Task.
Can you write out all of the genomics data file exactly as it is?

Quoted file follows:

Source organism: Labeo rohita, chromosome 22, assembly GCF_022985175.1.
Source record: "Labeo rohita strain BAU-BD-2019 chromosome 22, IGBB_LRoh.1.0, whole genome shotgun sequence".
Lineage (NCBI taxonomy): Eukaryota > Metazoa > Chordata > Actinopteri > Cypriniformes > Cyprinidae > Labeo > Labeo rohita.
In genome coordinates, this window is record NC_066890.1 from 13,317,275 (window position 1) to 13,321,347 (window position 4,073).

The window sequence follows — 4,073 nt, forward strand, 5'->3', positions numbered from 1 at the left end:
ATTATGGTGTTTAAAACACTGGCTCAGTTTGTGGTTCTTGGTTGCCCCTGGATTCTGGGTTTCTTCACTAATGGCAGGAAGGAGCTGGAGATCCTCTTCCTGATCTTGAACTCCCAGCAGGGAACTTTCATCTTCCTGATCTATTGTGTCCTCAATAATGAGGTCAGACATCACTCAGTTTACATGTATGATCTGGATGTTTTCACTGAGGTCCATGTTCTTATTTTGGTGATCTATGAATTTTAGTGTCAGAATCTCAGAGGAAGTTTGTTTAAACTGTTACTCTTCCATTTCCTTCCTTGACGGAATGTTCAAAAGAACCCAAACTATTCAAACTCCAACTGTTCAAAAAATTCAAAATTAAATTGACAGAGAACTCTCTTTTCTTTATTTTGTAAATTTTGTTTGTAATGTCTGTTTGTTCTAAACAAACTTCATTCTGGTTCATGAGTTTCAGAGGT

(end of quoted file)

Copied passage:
Source organism: Labeo rohita, chromosome 22, assembly GCF_022985175.1.
Source record: "Labeo rohita strain BAU-BD-2019 chromosome 22, IGBB_LRoh.1.0, whole genome shotgun sequence".
Lineage (NCBI taxonomy): Eukaryota > Metazoa > Chordata > Actinopteri > Cypriniformes > Cyprinidae > Labeo > Labeo rohita.
In genome coordinates, this window is record NC_066890.1 from 13,317,275 (window position 1) to 13,321,347 (window position 4,073).

The window sequence follows — 4,073 nt, forward strand, 5'->3', positions numbered from 1 at the left end:
ATTATGGTGTTTAAAACACTGGCTCAGTTTGTGGTTCTTGGTTGCCCCTGGATTCTGGGTTTCTTCACTAATGGCAGGAAGGAGCTGGAGATCCTCTTCCTGATCTTGAACTCCCAGCAGGGAACTTTCATCTTCCTGATCTATTGTGTCCTCAATAATGAGGTCAGACATCACTCAGTTTACATGTATGATCTGGATGTTTTCACTGAGGTCCATGTTCTTATTTTGGTGATCTATGAATTTTAGTGTCAGAATCTCAGAGGAAGTTTGTTTAAACTGTTACTCTTCCATTTCCTTCCTTGACGGAATGTTCAAAAGAACCCAAACTATTCAAACTCCAACTGTTCAAAAAATTCAAAATTAAATTGACAGAGAACTCTCTTTTCTTTATTTTGTAAATTTTGTTTGTAATGTCTGTTTGTTCTAAACAAACTTCATTCTGGTTCATGAGTTTCAGAGGT